Mixed raster content (MRC) is a method for compressing images that contain both binary-compressible text and continuous-tone components, using image segmentation methods to improve the level of compression and the quality of the rendered image. By separating the image into components with different compressibility characteristics, the most efficient and accurate compression algorithm for each component can be applied.
MRC-compressed images are typically packaged into a hybrid file format such as DjVu and sometimes PDF. This allows for multiple images, and the instructions to properly render and reassemble them, to be stored within a single file.
Some image scanners optionally support MRC when scanning to PDF. A typical manual states that without MRC the image is generated in a single process, with text and graphics not distinguished. With MRC separate processes are used for text, graphics, and other elements, producing clearer graphics and sharper text, at the price of slightly slower processing. MRC is recommended to optimise the scanning of documents with harder-to-read text or lower-quality graphics. MRC can also reduce the size of the scanned file.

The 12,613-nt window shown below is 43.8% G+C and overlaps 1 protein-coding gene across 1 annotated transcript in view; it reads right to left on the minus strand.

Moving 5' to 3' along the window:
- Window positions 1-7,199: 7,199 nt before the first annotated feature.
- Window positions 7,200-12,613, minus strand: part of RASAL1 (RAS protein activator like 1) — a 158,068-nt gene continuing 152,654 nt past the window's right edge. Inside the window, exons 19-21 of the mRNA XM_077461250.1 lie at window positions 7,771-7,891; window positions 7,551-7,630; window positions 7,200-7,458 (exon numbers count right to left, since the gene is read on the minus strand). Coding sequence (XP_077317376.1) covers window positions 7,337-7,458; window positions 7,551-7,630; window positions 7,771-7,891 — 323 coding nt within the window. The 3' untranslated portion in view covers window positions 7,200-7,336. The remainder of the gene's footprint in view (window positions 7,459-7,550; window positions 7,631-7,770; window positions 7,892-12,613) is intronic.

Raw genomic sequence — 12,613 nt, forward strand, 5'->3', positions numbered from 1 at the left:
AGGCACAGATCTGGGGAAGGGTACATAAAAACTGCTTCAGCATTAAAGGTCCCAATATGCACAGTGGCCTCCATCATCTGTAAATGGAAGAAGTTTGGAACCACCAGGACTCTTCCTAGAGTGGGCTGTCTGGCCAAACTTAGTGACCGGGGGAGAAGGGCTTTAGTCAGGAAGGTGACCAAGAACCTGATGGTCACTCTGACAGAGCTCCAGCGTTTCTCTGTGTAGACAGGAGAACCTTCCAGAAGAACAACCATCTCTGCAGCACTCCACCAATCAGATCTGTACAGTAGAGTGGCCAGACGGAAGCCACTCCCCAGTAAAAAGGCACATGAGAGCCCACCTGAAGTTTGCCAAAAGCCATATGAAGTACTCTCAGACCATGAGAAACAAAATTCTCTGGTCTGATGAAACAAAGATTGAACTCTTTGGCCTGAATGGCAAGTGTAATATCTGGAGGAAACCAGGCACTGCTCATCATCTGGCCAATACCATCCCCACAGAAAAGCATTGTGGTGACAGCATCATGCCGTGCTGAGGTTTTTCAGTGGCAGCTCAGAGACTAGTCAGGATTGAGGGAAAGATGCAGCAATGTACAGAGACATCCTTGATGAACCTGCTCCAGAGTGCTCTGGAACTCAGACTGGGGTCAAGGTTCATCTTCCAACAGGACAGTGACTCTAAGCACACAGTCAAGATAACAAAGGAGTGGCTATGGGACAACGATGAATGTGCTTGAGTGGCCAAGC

|Standard||ISO/IEC 16485:2000; ITU-T Recommendation T.44 (01/2005)|
A form of MRC is defined by international standard bodies as ISO/IEC 16485, or ITU recommendation T.44 (accessible free of charge). It defines a file format with bilevel masks and two data layers in each "stripe" of the image. The mask can be encoded in ITU T.4, JBIG1, or JBIG2, while the images can be JPEG, JBIG1, or run-length encoded color. The format is loosely based on JPEG, with a APP13 segment registered for this purpose.
It is not known whether this file format is actually used, as formats like DjVu and PDF have their own ways of defining layers and masks.